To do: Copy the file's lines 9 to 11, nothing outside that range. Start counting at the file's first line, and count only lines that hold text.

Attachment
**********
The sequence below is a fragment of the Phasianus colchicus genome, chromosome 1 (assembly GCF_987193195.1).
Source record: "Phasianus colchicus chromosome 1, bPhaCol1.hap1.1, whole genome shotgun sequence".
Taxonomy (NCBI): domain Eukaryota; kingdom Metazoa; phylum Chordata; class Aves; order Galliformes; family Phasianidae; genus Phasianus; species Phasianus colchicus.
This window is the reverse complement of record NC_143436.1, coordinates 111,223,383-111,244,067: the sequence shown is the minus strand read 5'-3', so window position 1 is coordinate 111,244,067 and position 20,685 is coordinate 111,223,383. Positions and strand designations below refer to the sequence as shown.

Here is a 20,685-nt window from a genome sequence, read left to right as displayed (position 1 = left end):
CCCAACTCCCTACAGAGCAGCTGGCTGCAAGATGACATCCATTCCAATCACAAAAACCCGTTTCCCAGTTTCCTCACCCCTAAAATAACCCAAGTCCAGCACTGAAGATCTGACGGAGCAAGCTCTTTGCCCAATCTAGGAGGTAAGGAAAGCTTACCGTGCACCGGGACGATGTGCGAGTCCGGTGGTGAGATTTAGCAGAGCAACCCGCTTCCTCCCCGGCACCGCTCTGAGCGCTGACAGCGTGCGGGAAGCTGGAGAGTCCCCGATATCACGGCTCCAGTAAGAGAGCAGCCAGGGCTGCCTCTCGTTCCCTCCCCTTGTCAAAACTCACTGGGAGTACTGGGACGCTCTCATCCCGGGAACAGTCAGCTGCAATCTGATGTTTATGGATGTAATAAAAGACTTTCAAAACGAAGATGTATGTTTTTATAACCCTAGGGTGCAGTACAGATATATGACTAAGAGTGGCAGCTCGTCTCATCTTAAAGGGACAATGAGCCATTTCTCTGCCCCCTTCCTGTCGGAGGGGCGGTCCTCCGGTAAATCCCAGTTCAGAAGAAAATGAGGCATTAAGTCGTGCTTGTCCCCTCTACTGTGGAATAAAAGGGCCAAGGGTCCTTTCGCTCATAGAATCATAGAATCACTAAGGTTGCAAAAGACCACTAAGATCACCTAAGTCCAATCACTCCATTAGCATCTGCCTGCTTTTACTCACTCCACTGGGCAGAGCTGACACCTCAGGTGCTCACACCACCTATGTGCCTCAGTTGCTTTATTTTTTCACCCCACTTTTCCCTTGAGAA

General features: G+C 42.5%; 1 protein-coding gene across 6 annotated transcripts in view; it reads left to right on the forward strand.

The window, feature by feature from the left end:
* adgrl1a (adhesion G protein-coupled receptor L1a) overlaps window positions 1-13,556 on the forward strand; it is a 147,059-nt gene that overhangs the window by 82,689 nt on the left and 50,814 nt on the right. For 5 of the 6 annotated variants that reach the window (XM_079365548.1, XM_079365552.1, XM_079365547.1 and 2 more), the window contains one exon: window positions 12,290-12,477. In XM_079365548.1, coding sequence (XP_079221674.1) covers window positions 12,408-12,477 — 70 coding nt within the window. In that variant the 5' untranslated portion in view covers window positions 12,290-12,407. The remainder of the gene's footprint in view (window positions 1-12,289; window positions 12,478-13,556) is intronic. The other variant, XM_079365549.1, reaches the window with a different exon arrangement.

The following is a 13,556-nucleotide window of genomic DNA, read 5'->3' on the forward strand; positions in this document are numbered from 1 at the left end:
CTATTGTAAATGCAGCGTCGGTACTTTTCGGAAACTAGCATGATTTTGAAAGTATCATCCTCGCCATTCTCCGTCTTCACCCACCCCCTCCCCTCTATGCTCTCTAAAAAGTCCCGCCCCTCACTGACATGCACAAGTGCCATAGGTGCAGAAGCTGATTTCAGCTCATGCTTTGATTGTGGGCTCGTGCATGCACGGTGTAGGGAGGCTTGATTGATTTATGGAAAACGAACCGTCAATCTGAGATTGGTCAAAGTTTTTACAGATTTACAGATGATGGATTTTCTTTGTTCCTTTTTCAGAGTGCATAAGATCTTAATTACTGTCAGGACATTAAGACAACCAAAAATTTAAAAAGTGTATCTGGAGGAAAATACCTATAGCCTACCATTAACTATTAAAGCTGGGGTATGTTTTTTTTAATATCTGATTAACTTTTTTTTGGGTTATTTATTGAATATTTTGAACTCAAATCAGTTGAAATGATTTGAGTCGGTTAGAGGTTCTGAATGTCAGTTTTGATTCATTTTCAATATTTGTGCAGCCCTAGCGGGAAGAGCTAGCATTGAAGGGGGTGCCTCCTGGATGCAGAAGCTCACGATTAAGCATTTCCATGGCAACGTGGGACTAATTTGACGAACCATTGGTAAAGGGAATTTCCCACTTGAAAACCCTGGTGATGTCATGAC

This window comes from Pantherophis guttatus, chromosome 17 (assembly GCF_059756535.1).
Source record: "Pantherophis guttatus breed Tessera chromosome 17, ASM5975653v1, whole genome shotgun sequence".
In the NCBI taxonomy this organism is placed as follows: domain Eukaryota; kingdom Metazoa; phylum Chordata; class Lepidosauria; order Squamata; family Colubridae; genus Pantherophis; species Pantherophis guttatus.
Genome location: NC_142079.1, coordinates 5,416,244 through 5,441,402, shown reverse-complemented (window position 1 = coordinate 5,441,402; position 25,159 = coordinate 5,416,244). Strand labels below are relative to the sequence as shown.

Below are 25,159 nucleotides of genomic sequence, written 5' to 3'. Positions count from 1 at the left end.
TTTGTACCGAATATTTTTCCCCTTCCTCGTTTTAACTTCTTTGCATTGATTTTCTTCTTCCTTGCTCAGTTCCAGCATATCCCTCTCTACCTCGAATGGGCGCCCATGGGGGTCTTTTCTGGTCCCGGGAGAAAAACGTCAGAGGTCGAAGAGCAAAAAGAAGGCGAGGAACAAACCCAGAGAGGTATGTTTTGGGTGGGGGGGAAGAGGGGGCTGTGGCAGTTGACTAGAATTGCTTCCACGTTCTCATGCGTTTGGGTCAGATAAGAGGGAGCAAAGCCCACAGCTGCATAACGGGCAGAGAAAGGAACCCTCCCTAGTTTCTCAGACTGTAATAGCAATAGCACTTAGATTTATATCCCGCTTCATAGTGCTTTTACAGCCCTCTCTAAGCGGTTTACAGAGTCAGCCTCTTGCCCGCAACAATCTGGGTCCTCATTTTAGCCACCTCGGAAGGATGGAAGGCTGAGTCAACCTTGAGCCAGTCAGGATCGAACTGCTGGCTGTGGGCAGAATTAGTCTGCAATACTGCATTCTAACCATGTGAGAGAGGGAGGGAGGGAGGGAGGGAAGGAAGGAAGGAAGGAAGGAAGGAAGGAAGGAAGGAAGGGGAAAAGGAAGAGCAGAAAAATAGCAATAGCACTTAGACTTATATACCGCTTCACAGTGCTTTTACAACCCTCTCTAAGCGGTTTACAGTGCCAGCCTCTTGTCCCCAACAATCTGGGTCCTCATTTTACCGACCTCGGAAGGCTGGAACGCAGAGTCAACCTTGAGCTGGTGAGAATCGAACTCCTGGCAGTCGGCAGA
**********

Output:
* adgrl1a (adhesion G protein-coupled receptor L1a) overlaps window positions 1-13,556 on the forward strand; it is a 147,059-nt gene that overhangs the window by 82,689 nt on the left and 50,814 nt on the right. For 5 of the 6 annotated variants that reach the window (XM_079365548.1, XM_079365552.1, XM_079365547.1 and 2 more), the window contains one exon: window positions 12,290-12,477. In XM_079365548.1, coding sequence (XP_079221674.1) covers window positions 12,408-12,477 — 70 coding nt within the window. In that variant the 5' untranslated portion in view covers window positions 12,290-12,407. The remainder of the gene's footprint in view (window positions 1-12,289; window positions 12,478-13,556) is intronic. The other variant, XM_079365549.1, reaches the window with a different exon arrangement.

The following is a 13,556-nucleotide window of genomic DNA, read 5'->3' on the forward strand; positions in this document are numbered from 1 at the left end:
CTATTGTAAATGCAGCGTCGGTACTTTTCGGAAACTAGCATGATTTTGAAAGTATCATCCTCGCCATTCTCCGTCTTCACCCACCCCCTCCCCTCTATGCTCTCTAAAAAGTCCCGCCCCTCACTGACATGCACAAGTGCCATAGGTGCAGAAGCTGATTTCAGCTCATGCTTTGATTGTGGGCTCGTGCATGCACGGTGTAGGGAGGCTTGATTGATTTATGGAAAACGAACCGTCAATCTGAGATTGGTCAAAGTTTTTACAGATTTACAGATGATGGATTTTCTTTGTTCCTTTTTCAGAGTGCATAAGATCTTAATTACTGTCAGGACATTAAGACAACCAAAAATTTAAAAAGTGTATCTGGAGGAAAATACCTATAGCCTACCATTAACTATTAAAGCTGGGGTATGTTTTTTTTAATATCTGATTAACTTTTTTTTGGGTTATTTATTGAATATTTTGAACTCAAATCAGTTGAAATGATTTGAGTCGGTTAGAGGTTCTGAATGTCAGTTTTGATTCATTTTCAATATTTGTGCAGCCCTAGCGGGAAGAGCTAGCATTGAAGGGGGTGCCTCCTGGATGCAGAAGCTCACGATTAAGCATTTCCATGGCAACGTGGGACTAATTTGACGAACCATTGGTAAAGGGAATTTCCCACTTGAAAACCCTGGTGATGTCATGAC